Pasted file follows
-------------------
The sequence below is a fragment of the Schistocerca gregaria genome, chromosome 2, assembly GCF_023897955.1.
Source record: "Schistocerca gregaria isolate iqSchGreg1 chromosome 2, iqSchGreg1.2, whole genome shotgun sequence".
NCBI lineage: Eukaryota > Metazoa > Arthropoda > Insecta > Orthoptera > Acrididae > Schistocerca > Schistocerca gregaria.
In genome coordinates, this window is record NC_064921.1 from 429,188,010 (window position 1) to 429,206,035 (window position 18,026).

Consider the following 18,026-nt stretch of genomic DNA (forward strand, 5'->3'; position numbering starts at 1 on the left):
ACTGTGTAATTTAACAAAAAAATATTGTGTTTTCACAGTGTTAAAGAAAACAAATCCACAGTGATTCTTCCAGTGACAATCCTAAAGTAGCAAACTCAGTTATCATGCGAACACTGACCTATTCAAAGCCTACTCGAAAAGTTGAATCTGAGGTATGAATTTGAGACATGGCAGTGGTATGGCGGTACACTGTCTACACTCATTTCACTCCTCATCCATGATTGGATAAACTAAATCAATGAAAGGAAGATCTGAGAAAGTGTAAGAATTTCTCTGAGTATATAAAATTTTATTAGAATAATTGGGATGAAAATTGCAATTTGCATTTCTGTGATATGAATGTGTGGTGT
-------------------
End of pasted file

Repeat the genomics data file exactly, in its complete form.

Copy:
The sequence below is a fragment of the Schistocerca gregaria genome, chromosome 2, assembly GCF_023897955.1.
Source record: "Schistocerca gregaria isolate iqSchGreg1 chromosome 2, iqSchGreg1.2, whole genome shotgun sequence".
NCBI lineage: Eukaryota > Metazoa > Arthropoda > Insecta > Orthoptera > Acrididae > Schistocerca > Schistocerca gregaria.
In genome coordinates, this window is record NC_064921.1 from 429,188,010 (window position 1) to 429,206,035 (window position 18,026).

Consider the following 18,026-nt stretch of genomic DNA (forward strand, 5'->3'; position numbering starts at 1 on the left):
ACTGTGTAATTTAACAAAAAAATATTGTGTTTTCACAGTGTTAAAGAAAACAAATCCACAGTGATTCTTCCAGTGACAATCCTAAAGTAGCAAACTCAGTTATCATGCGAACACTGACCTATTCAAAGCCTACTCGAAAAGTTGAATCTGAGGTATGAATTTGAGACATGGCAGTGGTATGGCGGTACACTGTCTACACTCATTTCACTCCTCATCCATGATTGGATAAACTAAATCAATGAAAGGAAGATCTGAGAAAGTGTAAGAATTTCTCTGAGTATATAAAATTTTATTAGAATAATTGGGATGAAAATTGCAATTTGCATTTCTGTGATATGAATGTGTGGTGT